When the script is done, you’ll have a series of WordPress eXtended RSS files you can easily upload into WordPress.
Feel free to send along any suggestions for improvement, bugs, fixes or general comments. I intend to maintain it for the indefinite future, it’s good Python practice when everything else I’m working on is PHP, but code contributions are always welcome. There is a short list of upgrades under consideration in the top of the script.
As of yesterday evening, I am no longer an employee of the Oregon Daily Emerald.
My decision comes after two months of frustration trying to get the Daily Emerald off of College Publisher. College Publisher, for those who are unaware, is a proprietary, locked, and nearly obsolete content management system (CMS). In my opinion, the first step student newspapers must take to survive in this “digital era” is to invest significantly in adopting an open source platform for their web presence. Open source allows a student newspaper to truly evolve into a student news organization. It offers the ability for you to have the final say in how, where, and why you publish your content. In proprietary systems, you leave this technological innovation up to the company to whom you’ve contracted out the work.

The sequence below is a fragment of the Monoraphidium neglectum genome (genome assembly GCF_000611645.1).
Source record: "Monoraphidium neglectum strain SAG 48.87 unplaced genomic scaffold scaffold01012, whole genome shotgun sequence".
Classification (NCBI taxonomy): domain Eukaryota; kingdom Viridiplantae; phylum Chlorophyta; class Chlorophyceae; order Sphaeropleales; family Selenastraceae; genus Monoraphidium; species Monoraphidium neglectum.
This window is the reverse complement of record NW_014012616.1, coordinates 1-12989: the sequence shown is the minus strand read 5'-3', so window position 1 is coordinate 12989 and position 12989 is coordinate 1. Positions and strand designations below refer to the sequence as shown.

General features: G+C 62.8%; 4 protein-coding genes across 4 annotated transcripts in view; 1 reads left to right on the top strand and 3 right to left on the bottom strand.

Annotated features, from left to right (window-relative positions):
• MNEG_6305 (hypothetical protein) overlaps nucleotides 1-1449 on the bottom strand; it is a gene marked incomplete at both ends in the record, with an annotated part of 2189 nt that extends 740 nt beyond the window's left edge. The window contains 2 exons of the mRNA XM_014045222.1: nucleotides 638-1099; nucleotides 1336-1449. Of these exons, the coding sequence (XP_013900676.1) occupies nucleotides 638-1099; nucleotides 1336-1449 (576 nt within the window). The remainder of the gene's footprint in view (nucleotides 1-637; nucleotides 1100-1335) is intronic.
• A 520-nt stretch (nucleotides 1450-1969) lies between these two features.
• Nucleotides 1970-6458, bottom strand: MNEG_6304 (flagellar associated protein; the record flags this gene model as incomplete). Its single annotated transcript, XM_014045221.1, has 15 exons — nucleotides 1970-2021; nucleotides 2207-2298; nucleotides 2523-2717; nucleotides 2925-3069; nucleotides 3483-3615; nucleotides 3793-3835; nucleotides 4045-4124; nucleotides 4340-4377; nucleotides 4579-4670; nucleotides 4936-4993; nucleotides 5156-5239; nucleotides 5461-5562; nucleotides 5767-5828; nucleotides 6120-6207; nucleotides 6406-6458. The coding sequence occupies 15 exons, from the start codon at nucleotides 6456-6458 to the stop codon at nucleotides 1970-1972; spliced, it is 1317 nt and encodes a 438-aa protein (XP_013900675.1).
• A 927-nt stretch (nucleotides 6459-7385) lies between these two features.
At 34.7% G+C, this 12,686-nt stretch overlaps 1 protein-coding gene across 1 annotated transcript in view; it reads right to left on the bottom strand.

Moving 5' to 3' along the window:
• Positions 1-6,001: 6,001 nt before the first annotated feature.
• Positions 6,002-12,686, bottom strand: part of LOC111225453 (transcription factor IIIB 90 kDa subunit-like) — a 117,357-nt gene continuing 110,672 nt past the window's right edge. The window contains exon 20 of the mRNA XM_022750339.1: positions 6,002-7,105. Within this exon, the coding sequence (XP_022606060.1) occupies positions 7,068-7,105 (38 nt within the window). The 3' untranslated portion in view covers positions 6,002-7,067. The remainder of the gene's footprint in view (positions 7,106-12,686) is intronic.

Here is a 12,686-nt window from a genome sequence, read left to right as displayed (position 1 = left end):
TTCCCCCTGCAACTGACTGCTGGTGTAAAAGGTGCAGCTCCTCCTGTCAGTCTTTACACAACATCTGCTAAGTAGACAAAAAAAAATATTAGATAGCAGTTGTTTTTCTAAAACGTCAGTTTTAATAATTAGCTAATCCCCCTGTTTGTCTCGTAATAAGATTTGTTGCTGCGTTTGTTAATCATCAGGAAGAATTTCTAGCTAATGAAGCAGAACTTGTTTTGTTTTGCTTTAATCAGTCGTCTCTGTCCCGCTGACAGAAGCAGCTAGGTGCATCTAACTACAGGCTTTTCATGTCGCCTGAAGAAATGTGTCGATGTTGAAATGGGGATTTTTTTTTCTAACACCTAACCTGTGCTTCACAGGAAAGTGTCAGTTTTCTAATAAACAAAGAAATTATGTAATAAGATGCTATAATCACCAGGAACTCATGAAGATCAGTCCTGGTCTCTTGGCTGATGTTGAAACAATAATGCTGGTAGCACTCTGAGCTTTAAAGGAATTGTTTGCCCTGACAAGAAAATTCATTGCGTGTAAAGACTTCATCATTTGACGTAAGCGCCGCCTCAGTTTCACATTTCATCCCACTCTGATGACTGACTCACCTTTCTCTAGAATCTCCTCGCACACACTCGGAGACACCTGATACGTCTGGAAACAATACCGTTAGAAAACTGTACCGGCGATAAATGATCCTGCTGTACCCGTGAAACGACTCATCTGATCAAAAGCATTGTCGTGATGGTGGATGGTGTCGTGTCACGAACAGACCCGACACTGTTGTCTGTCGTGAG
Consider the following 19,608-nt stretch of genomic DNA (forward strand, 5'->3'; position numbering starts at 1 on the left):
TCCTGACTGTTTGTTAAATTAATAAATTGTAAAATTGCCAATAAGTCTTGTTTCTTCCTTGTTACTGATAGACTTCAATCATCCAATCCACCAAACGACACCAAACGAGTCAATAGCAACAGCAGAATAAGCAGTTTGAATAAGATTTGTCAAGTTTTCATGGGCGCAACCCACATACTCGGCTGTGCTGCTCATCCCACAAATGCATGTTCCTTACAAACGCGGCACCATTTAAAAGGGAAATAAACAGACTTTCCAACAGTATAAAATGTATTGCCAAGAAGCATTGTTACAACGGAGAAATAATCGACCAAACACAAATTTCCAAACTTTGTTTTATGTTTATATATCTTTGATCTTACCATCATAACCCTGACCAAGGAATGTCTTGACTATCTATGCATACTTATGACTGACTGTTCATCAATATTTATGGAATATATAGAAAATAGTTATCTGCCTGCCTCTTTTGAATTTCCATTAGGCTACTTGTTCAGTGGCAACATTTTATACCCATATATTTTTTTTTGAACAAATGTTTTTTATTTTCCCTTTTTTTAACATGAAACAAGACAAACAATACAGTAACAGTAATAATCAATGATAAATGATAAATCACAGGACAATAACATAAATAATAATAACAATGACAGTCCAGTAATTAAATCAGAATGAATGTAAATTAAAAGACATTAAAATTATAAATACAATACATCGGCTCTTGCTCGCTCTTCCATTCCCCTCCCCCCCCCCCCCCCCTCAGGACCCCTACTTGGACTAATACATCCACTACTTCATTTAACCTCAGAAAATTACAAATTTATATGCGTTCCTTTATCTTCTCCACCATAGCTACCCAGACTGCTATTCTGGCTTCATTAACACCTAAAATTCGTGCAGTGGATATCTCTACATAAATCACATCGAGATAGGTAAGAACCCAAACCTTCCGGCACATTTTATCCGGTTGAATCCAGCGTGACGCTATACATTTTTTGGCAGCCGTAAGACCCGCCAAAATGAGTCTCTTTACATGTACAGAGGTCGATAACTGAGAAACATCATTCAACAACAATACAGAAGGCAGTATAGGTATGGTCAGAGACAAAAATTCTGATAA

A metaphor for the people who have grown up with print: open source means your newspaper design and layout can be just whatever the heck you want them to be. Proprietary code means that you only have a certain number of colors, fonts, and article lengths to work with. Your sections always stay in the same location, and you can only adjust the placement of the stories to the smallest degree. All of those innovative front page newspaper designs from last Wednesday? Those wouldn’t be possible with proprietary code.